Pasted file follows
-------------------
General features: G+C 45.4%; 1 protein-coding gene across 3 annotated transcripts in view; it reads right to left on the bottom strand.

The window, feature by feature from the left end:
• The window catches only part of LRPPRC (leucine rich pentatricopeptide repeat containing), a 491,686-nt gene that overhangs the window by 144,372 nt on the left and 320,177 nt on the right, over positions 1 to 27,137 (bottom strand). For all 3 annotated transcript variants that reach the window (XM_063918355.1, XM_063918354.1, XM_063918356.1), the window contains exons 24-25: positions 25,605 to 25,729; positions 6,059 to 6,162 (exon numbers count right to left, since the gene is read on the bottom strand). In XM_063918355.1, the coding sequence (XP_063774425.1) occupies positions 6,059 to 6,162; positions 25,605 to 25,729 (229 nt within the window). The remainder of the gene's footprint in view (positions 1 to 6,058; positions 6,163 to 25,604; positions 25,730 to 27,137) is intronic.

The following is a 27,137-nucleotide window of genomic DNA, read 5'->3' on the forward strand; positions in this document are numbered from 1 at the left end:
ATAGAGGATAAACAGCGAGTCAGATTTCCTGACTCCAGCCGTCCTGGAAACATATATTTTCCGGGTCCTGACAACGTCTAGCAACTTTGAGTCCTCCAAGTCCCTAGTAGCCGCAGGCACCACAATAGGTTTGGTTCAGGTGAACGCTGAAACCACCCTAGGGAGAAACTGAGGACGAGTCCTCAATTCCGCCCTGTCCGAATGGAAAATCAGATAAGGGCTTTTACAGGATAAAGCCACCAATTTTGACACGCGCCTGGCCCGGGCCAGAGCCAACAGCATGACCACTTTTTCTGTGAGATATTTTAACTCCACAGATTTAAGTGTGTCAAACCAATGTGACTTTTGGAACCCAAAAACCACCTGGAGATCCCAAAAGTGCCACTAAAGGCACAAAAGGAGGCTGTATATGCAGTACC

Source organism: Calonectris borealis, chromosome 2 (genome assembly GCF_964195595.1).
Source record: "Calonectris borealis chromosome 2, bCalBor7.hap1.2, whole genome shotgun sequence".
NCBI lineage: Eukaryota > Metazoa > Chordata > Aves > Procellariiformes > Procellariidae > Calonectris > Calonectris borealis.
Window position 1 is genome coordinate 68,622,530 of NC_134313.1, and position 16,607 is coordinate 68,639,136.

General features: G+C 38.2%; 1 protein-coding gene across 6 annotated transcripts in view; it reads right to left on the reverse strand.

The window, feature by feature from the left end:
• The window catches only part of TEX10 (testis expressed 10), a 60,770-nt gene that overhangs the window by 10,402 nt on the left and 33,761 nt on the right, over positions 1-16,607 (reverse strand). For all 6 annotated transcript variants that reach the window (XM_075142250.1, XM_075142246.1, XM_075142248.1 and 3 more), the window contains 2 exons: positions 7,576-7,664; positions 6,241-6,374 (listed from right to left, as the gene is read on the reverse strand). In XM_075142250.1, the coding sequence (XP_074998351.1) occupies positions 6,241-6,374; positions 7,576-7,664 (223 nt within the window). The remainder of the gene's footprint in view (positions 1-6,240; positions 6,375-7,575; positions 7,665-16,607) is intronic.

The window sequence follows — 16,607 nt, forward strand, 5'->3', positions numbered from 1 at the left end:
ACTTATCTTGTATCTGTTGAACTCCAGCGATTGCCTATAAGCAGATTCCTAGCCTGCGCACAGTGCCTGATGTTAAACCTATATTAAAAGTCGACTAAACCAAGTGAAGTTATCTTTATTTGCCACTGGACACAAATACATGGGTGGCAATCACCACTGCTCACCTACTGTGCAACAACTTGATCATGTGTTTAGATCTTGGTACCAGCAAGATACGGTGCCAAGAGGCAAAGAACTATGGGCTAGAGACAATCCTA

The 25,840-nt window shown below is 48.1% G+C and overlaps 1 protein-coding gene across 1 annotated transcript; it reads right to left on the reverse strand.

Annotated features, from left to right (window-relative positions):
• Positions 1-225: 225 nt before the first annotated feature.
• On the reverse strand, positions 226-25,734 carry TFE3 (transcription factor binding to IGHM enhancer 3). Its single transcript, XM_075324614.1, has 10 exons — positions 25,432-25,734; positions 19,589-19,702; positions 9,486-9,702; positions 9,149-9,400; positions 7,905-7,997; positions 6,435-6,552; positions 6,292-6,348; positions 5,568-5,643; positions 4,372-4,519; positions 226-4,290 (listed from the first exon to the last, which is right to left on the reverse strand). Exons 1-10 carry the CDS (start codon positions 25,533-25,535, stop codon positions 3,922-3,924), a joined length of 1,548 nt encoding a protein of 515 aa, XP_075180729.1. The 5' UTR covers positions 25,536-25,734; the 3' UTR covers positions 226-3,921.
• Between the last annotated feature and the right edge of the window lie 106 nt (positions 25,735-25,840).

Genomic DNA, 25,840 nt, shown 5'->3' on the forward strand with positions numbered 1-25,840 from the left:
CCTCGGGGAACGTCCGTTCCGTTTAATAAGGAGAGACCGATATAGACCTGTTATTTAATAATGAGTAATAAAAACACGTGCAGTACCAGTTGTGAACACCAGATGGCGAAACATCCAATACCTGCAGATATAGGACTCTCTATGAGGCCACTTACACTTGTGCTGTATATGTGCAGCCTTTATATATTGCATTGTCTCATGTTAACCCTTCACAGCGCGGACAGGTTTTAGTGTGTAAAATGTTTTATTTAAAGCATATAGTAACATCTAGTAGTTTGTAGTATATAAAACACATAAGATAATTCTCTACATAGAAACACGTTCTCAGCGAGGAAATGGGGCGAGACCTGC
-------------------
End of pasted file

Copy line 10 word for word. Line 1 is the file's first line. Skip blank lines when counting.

General features: G+C 38.2%; 1 protein-coding gene across 6 annotated transcripts in view; it reads right to left on the reverse strand.